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The development of algorithms and software for the solution of largescale optimization problems has been the main motivation behind the research on the identification properties of optimization algorithms. The aim of an identification result for a linearly constrained problem is to show that if the sequence generated by an optimization algorithm converges to a stationary point, then there is a nontrivial face F of the feasible set such that after a finite number of iterations, the iterates enter and remain in the face F . This paper develops the identification properties of linearly constrained optimization algorithms without any nondegeneracy or linear independence assumptions. The main result shows that the projected gradient converges to zero if and only if the iterates enter and remain in the face exposed by the negative gradient. This result generalizes results of Burke and Moré obtained for nondegenerate cases.
Superlinear and Quadratic Convergence of AffineScaling InteriorPoint Newton Methods for Problems with Simple Bounds without Strict Complementarity Assumption
, 1998
"... A class of affinescaling interiorpoint methods for bound constrained optimization problems is introduced which are locally qsuperlinear or qquadratic convergent. It is assumed that the strong... ..."
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Cited by 12 (3 self)
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A class of affinescaling interiorpoint methods for bound constrained optimization problems is introduced which are locally qsuperlinear or qquadratic convergent. It is assumed that the strong...
Methods for nonlinear constraints in optimization calculations
 THE STATE OF THE ART IN NUMERICAL ANALYSIS
, 1996
"... ..."
LargeScale Nonlinear Constrained Optimization: A Current Survey
, 1994
"... . Much progress has been made in constrained nonlinear optimization in the past ten years, but most largescale problems still represent a considerable obstacle. In this survey paper we will attempt to give an overview of the current approaches, including interior and exterior methods and algorithm ..."
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Cited by 9 (0 self)
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. Much progress has been made in constrained nonlinear optimization in the past ten years, but most largescale problems still represent a considerable obstacle. In this survey paper we will attempt to give an overview of the current approaches, including interior and exterior methods and algorithms based upon trust regions and line searches. In addition, the importance of software, numerical linear algebra and testing will be addressed. We will try to explain why the difficulties arise, how attempts are being made to overcome them and some of the problems that still remain. Although there will be some emphasis on the LANCELOT and CUTE projects, the intention is to give a broad picture of the stateoftheart. 1 IBM T.J. Watson Research Center, P.O.Box 218, Yorktown Heights, NY 10598, USA 2 Parallel Algorithms Team, CERFACS, 42 Ave. G. Coriolis, 31057 Toulouse Cedex, France 3 Central Computing Department, Rutherford Appleton Laboratory, Chilton, Oxfordshire, OX11 0QX, England ...
Active set identification in Nonlinear Programming
 SIAM Journal on Optimization
, 2006
"... Abstract. Techniques that identify the active constraints at a solution of a nonlinear programming problem from a point near the solution can be a useful adjunct to nonlinear programming algorithms. They have the potential to improve the local convergence behavior of these algorithms, and in the bes ..."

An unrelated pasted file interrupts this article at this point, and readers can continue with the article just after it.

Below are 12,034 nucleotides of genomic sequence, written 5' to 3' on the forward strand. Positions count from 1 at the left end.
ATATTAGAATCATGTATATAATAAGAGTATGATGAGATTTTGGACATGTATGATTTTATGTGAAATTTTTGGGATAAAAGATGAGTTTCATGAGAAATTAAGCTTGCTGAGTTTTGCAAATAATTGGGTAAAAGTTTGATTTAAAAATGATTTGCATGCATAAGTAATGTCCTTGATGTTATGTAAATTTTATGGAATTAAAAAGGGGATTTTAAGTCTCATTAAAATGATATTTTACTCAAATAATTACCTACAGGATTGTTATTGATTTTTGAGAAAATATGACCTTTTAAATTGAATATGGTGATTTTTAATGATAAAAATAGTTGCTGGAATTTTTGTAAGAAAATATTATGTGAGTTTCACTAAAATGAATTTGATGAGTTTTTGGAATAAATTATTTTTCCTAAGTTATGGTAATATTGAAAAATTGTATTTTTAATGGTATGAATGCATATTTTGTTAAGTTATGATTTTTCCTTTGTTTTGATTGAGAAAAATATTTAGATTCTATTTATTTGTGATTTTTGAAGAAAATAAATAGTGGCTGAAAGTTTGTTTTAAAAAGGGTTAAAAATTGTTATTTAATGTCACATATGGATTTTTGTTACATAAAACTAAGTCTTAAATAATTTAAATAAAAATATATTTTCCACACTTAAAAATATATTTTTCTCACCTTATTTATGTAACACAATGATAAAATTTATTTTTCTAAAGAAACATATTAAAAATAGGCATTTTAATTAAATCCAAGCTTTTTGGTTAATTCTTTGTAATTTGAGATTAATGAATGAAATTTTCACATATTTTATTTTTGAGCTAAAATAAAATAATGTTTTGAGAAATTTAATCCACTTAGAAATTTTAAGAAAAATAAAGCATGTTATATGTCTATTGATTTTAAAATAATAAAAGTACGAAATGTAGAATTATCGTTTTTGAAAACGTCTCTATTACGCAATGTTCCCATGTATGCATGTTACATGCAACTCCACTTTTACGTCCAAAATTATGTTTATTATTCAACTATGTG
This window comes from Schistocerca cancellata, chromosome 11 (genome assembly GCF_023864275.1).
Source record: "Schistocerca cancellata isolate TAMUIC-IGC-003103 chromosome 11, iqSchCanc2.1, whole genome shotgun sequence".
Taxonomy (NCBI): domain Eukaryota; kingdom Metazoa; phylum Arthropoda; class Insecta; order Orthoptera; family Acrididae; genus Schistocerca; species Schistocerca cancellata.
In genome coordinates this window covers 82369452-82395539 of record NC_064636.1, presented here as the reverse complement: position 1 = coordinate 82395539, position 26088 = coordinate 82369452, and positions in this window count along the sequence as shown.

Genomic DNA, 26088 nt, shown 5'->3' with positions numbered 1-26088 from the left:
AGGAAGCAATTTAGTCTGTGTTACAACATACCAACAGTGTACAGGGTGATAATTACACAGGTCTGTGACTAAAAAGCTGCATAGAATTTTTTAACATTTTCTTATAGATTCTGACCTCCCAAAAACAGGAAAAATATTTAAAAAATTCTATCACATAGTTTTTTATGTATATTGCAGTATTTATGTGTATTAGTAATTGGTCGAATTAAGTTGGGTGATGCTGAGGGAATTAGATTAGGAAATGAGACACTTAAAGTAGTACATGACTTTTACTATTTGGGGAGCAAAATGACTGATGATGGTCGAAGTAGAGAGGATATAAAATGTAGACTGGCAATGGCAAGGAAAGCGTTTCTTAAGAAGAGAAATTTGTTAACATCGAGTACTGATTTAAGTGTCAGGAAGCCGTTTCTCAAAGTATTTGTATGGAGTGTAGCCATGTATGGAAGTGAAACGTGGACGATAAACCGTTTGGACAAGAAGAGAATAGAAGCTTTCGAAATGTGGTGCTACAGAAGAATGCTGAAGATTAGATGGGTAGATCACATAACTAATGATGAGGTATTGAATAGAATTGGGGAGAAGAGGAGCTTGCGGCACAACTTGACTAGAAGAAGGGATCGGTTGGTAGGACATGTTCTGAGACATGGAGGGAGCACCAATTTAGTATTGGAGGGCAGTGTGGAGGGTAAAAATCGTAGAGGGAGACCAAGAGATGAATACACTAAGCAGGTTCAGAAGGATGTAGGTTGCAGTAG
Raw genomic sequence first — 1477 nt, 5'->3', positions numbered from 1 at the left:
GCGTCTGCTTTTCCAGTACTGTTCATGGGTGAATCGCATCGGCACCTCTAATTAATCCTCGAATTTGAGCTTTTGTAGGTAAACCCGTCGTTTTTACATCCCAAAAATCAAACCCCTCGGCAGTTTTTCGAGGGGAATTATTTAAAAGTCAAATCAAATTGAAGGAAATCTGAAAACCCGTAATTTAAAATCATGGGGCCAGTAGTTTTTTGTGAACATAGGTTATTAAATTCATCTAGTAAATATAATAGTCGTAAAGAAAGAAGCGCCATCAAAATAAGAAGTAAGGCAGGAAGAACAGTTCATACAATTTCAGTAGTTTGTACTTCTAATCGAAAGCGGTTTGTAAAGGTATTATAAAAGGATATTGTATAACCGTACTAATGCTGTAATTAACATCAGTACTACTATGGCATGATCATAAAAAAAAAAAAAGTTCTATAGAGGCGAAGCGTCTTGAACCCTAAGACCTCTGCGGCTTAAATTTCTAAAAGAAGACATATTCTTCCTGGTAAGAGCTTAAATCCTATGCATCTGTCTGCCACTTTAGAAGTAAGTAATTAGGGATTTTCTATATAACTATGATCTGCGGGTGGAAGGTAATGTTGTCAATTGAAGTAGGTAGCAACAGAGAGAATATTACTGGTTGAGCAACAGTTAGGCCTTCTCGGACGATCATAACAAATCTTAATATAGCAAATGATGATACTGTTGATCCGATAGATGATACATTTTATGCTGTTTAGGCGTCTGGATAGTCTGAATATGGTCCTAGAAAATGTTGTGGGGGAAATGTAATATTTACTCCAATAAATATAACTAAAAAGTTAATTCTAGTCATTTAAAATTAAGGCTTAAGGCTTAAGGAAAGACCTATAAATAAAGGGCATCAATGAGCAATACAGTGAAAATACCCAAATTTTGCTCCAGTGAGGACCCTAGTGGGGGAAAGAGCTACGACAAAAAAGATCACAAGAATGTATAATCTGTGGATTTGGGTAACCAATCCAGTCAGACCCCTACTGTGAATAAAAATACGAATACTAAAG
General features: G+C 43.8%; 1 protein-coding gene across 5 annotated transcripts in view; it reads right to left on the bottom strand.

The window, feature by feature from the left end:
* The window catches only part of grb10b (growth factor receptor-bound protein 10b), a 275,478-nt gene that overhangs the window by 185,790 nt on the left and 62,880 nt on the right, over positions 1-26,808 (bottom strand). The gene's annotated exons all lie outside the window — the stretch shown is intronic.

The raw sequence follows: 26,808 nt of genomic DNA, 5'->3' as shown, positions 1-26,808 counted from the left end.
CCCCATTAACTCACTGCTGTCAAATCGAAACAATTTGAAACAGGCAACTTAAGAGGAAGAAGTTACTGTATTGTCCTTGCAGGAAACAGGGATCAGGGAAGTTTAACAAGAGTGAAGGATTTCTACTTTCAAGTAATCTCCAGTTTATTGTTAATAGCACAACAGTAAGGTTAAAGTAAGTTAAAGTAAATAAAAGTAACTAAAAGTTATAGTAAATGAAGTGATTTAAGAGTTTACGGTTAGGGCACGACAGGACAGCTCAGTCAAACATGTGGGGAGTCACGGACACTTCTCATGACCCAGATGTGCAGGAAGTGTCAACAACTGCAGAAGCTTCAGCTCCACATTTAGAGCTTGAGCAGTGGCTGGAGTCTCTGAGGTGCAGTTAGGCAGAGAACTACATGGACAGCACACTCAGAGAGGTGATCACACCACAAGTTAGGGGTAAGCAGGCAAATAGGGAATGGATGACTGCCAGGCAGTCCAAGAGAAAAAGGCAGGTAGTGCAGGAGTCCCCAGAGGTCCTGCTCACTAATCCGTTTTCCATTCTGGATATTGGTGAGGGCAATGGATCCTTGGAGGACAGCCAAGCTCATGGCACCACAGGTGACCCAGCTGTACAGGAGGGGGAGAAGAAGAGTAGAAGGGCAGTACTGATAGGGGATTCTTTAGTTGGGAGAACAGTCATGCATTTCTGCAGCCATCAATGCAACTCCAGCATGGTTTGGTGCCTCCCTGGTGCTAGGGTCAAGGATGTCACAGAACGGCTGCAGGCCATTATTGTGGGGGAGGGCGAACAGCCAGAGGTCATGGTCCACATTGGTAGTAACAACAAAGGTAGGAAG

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Cited by 6 (1 self)
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Abstract. Techniques that identify the active constraints at a solution of a nonlinear programming problem from a point near the solution can be a useful adjunct to nonlinear programming algorithms. They have the potential to improve the local convergence behavior of these algorithms, and in the best case can reduce an inequality constrained problem to an equality constrained problem with the same solution. This paper describes several techniques that do not require good Lagrange multiplier estimates for the constraints to be available a priori, but depend only on function and first derivative information. Computational tests comparing the effectiveness of these techniques on a variety of test problems are described. Many tests involve degenerate cases, in which the constraint gradients are not linearly independent and/or strict complementarity does not hold.
Convergence Properties of Minimization Algorithms for Convex Constraints Using a Structured Trust Region
, 1992
"... We present in this paper a class of trust region algorithms in which the structure of the problem is explicitly used in the very definition of the trust region itself. This development is intended to reflect the possibility that some parts of the problem may be more "trusted" than others, a commonl ..."
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Cited by 4 (0 self)
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We present in this paper a class of trust region algorithms in which the structure of the problem is explicitly used in the very definition of the trust region itself. This development is intended to reflect the possibility that some parts of the problem may be more "trusted" than others, a commonly occurring situation in largescale nonlinear applications. After describing the structured trust region mechanism, we prove global convergence for all algorithms in our class. We also prove that, when convex constraints are present, the correct set of such constraints active at the problem's solution is identified by these algorithms after a finite number of iterations.